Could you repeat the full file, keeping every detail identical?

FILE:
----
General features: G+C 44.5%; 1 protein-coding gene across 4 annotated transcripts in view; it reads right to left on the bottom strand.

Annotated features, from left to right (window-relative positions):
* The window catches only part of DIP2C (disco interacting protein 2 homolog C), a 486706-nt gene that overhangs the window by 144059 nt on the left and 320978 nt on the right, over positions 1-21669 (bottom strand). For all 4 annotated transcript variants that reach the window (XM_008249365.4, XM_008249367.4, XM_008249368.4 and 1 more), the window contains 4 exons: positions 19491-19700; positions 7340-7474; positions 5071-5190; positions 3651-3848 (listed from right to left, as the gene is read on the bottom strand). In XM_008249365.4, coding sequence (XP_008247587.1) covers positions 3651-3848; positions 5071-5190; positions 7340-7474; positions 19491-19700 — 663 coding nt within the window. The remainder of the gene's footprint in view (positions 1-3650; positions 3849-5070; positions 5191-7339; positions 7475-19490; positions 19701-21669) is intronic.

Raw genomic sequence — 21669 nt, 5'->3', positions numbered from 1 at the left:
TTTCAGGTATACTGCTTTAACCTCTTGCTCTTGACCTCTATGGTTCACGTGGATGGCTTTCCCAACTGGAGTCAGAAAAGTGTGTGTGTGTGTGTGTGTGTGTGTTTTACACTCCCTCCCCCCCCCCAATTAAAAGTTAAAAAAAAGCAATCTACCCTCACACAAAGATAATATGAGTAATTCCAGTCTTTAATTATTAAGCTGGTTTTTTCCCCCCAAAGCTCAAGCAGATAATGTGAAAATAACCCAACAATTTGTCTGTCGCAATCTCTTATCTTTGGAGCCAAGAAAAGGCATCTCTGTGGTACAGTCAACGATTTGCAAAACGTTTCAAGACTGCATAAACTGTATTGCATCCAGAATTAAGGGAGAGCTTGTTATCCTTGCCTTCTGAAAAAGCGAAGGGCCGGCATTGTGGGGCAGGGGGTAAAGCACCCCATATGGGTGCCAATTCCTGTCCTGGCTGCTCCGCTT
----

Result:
General features: G+C 44.5%; 1 protein-coding gene across 4 annotated transcripts in view; it reads right to left on the bottom strand.

Annotated features, from left to right (window-relative positions):
* The window catches only part of DIP2C (disco interacting protein 2 homolog C), a 486706-nt gene that overhangs the window by 144059 nt on the left and 320978 nt on the right, over positions 1-21669 (bottom strand). For all 4 annotated transcript variants that reach the window (XM_008249365.4, XM_008249367.4, XM_008249368.4 and 1 more), the window contains 4 exons: positions 19491-19700; positions 7340-7474; positions 5071-5190; positions 3651-3848 (listed from right to left, as the gene is read on the bottom strand). In XM_008249365.4, coding sequence (XP_008247587.1) covers positions 3651-3848; positions 5071-5190; positions 7340-7474; positions 19491-19700 — 663 coding nt within the window. The remainder of the gene's footprint in view (positions 1-3650; positions 3849-5070; positions 5191-7339; positions 7475-19490; positions 19701-21669) is intronic.

Raw genomic sequence — 21669 nt, 5'->3', positions numbered from 1 at the left:
TTTCAGGTATACTGCTTTAACCTCTTGCTCTTGACCTCTATGGTTCACGTGGATGGCTTTCCCAACTGGAGTCAGAAAAGTGTGTGTGTGTGTGTGTGTGTGTGTTTTACACTCCCTCCCCCCCCCCAATTAAAAGTTAAAAAAAAGCAATCTACCCTCACACAAAGATAATATGAGTAATTCCAGTCTTTAATTATTAAGCTGGTTTTTTCCCCCCAAAGCTCAAGCAGATAATGTGAAAATAACCCAACAATTTGTCTGTCGCAATCTCTTATCTTTGGAGCCAAGAAAAGGCATCTCTGTGGTACAGTCAACGATTTGCAAAACGTTTCAAGACTGCATAAACTGTATTGCATCCAGAATTAAGGGAGAGCTTGTTATCCTTGCCTTCTGAAAAAGCGAAGGGCCGGCATTGTGGGGCAGGGGGTAAAGCACCCCATATGGGTGCCAATTCCTGTCCTGGCTGCTCCGCTT